It’s about as close as I’ve yet come to failure stories
6 Replies to “The Hidden Face of Leverage: How to go Broke in the 21st Century”
I don’t really understand this FIRE. I took plenty of time off but never broadcasted it while I was doing it. Taking some time off was a personal choice. It is NOT a life goal post. My husband was not off pursuing a surgical residency while I had two little babies at home. I was the stay at home wife while working 7 days a week. Something was gonna break. If I had a stay at home wife- sorry dudes, but I’d probably be working fulll time. That’s how it looked from my side of the fence.
Anyhoo, enough about the past. I am still working through this process of deflation as you say. I think my journey into this is only just beginning.
And by the way, I absolutely have known about early retiree failures. We knew a number of those during the dot com and the 2008 crashes. Just none of them started blogs that’s all. They just quietly went back to work.
My old partner in practice said he would “retire” in 2000. He is still in practice since he now refers to my husband. Life happens folks, like all the time.
Hey MB! FIRE is like buying a mortgage on a house except the house is actually a “retirement portfolio” In the house case you and the bank own the house. You pay more for the house than it’s worth in interest. You’re $300K house actually costs you $450K. It’s advantage is you get to live there. If you mess up you’re homeless and you get to go live in your car.
When you buy a retirement portfolio you are doing the same thing. You and your future own the property. You pay down the mortgage and your principal increases. Fortunately your future has a vested interest in seeing you survive so he is going to give you all the interest he collects once you retire to extend your financial longevity. Then when you retire, it becomes a race to see who dies first, you or your portfolio.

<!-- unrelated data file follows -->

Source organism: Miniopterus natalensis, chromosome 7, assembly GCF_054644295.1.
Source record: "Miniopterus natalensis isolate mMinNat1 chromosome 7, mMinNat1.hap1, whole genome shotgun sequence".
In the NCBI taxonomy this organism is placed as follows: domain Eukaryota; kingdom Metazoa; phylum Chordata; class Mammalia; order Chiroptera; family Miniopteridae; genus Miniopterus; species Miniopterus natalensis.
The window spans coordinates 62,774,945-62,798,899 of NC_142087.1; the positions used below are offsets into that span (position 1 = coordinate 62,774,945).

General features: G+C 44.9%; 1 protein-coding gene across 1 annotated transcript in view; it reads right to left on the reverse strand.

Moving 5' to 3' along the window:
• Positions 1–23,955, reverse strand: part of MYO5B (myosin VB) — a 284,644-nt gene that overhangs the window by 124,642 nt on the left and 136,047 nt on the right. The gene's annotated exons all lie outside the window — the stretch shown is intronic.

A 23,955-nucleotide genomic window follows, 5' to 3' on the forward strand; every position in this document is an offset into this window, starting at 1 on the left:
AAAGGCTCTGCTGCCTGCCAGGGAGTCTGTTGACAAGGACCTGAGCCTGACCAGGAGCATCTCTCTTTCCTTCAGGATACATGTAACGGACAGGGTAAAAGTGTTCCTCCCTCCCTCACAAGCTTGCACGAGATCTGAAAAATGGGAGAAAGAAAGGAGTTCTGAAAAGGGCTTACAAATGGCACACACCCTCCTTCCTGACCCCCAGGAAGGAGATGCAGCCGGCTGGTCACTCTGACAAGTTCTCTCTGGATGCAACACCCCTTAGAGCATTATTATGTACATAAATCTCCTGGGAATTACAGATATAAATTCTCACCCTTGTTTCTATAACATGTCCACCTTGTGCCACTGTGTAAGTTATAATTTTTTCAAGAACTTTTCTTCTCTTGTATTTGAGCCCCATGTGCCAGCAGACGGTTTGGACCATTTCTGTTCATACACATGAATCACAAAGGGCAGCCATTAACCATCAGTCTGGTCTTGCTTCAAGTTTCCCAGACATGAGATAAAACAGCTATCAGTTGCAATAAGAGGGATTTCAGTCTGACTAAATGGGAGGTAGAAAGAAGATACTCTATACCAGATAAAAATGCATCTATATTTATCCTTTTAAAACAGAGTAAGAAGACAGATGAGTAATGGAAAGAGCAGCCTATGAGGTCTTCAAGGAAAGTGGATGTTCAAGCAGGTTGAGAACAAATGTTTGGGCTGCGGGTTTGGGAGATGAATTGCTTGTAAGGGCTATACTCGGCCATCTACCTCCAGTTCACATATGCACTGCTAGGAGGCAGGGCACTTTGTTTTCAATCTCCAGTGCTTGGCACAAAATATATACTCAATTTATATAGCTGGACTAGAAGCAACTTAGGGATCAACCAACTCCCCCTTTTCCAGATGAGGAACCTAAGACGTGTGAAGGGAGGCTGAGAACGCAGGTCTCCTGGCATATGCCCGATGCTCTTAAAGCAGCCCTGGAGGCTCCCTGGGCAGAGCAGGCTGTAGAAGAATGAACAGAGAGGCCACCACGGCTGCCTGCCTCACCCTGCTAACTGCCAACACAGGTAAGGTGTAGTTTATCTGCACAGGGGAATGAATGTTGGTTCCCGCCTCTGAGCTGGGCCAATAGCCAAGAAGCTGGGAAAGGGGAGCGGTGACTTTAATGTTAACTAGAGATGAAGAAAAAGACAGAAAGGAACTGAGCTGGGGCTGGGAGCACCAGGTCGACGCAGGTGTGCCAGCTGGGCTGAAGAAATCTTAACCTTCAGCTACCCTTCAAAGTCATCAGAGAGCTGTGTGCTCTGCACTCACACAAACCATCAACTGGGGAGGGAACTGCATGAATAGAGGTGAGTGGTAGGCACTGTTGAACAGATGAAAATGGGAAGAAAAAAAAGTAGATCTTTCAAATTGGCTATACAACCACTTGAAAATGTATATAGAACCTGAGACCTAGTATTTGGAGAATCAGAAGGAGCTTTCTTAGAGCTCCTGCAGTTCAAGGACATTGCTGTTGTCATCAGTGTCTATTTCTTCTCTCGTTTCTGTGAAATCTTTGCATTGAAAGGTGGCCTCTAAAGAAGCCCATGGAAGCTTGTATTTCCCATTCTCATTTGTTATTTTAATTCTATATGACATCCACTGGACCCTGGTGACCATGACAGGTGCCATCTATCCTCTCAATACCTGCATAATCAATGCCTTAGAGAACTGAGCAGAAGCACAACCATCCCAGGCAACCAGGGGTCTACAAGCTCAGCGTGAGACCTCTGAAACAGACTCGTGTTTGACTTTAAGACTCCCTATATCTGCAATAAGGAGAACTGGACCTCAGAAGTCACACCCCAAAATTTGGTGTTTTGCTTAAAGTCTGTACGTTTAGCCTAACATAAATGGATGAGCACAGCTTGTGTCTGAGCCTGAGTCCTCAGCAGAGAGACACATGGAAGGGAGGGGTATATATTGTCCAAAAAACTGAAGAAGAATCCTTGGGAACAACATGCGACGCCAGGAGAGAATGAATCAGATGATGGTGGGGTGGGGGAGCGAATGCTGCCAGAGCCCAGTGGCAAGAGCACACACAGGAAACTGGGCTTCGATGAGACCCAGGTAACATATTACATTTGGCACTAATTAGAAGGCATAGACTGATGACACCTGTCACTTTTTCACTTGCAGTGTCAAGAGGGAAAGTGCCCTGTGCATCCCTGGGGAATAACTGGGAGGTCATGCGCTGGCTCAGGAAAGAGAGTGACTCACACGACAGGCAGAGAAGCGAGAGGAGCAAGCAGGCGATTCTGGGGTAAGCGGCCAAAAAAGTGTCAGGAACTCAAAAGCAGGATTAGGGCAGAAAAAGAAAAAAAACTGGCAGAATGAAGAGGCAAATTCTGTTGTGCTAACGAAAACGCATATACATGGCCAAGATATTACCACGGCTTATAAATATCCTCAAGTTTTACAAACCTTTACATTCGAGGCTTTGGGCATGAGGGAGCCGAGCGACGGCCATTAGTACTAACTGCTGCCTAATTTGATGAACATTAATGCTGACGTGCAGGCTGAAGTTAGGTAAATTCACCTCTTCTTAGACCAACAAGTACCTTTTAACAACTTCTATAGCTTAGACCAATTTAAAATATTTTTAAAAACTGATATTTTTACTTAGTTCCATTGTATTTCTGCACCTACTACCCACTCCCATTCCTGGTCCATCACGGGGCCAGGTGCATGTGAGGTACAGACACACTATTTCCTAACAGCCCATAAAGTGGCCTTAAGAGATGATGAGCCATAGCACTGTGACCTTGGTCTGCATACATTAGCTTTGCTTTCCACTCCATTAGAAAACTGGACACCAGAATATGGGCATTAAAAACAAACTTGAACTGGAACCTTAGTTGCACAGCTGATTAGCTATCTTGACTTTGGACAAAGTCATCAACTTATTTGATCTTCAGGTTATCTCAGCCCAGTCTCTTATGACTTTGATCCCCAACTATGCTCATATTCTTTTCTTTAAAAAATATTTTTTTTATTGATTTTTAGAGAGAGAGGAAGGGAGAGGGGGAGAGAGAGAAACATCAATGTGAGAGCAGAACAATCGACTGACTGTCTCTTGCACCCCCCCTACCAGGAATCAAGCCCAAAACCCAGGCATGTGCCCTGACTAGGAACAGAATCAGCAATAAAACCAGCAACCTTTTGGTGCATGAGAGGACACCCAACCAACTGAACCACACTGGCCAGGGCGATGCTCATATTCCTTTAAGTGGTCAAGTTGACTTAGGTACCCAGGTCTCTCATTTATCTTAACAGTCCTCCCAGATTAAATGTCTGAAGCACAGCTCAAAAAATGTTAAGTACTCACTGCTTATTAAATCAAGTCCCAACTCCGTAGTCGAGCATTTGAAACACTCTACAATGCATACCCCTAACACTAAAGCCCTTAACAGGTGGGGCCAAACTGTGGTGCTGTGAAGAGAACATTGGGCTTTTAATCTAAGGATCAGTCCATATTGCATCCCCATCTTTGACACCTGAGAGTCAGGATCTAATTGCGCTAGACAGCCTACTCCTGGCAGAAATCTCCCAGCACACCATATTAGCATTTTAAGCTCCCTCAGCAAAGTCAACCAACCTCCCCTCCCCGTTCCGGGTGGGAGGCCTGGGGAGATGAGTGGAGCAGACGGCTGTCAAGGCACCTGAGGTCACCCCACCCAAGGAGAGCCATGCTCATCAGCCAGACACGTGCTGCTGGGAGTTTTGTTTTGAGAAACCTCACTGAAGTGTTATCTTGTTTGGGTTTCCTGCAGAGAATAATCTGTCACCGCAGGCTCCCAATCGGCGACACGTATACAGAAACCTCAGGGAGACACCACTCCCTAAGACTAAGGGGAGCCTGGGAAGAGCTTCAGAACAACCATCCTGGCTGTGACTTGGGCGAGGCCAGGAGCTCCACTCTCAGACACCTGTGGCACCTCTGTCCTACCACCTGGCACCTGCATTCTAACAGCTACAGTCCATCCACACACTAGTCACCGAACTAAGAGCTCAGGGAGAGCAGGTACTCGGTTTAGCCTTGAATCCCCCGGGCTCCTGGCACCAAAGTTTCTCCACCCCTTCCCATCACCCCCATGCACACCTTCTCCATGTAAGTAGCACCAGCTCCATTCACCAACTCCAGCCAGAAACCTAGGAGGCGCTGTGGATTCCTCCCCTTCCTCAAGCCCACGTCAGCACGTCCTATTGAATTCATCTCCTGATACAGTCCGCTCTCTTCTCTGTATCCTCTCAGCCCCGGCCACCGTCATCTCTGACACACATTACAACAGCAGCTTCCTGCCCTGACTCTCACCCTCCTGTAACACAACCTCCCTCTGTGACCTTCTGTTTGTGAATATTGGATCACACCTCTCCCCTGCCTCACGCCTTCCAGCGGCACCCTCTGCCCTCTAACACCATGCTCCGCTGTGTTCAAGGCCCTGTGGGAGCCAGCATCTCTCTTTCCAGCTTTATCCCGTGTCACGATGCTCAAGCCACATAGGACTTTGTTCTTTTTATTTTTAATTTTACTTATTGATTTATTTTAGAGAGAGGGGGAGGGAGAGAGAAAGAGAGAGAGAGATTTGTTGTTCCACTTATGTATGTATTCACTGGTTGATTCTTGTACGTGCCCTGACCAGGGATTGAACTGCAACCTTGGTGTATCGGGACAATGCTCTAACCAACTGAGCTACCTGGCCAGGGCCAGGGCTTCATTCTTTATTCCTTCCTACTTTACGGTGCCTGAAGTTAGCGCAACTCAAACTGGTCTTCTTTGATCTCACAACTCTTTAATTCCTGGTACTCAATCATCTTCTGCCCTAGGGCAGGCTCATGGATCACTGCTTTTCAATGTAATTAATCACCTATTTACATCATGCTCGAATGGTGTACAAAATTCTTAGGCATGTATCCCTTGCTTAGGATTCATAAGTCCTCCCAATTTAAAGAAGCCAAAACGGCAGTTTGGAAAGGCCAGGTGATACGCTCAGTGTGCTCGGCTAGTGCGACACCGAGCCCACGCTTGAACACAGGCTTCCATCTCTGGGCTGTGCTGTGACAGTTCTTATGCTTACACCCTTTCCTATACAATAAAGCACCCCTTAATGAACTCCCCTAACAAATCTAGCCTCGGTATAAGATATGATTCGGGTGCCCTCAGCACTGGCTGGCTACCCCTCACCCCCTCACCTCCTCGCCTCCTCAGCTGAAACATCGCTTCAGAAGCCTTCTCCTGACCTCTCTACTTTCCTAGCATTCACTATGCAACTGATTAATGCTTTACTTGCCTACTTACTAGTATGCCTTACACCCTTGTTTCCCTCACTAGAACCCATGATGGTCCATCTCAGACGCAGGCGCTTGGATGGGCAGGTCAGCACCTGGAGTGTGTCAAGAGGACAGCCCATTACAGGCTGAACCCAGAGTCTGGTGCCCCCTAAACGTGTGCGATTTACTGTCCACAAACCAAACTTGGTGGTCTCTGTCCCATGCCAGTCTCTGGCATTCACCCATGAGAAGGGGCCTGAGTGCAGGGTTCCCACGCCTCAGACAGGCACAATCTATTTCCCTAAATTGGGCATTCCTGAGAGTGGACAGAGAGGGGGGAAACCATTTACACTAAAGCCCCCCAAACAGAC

Lets say you live 90 years. You grow up for 20 and work for 40 and you feed the portfolio for each of those. Your future has acquired 40 years of interest and you have your principal. You retire and you only need to cover 30 years. Your risk is essentially zero. You can have a hamburger every day till you die and pay for it yourself free and clear. Mr future gives up all his interest and retires with you.
Scene 2: You start at 20, and work for 30 years. This means you have 40 years to cover. If you do a future value calculation, and you save $5500 for 40 years @ 6% it grows to $900K. The man above retire therefore with say 900K. This is why he is golden. $5500 per year @6% for 30 years is only $450K and Mr 450K has 10 more years to cover. Lookin’ a lot more dicey. Your bet at an age 50 retirement is you can risk the 450K to grow at a rate sufficient to get you over the finish line. Now it becomes a game of ratios but since 30 years wealth is at least 3/4 of 40 years Mr future will have to continue to work until you die to make up the difference. He’s happy to do that but then one day a bandit comes and shoots him in the head and your source of hamburgers is dead. If your’re pretty close to being dead yourself you can economize and reach the goal.
Scene 3: RE Some joker gets a job. He makes a lot of money and starts saving. He reads about a scheme where you pick a number out of thin air and run it backward through a future value calculator and come up with “your number”. He reaches “your number” in 15 years. So if he started at 20 he reaches “your number” at 35. Since he believes the narrative he retires. He has 55 years to cover. Hs projected actual cost of retirement is 4 times more than “your number” because he has such a long time to cover. His bet is he can squeeze 3 more times the interest out of “your number”, than he presently has. Hope to God Mr Future can perform miracles. If Mr Future craps out at 35 years in (his age 70) this sucker is broke. It’s not fun being broke at age 70 because often you really are broke with disease and such and you’re a french fry with no more omph. Each of these represents a different leverage and a different risk and a different likelihood of success.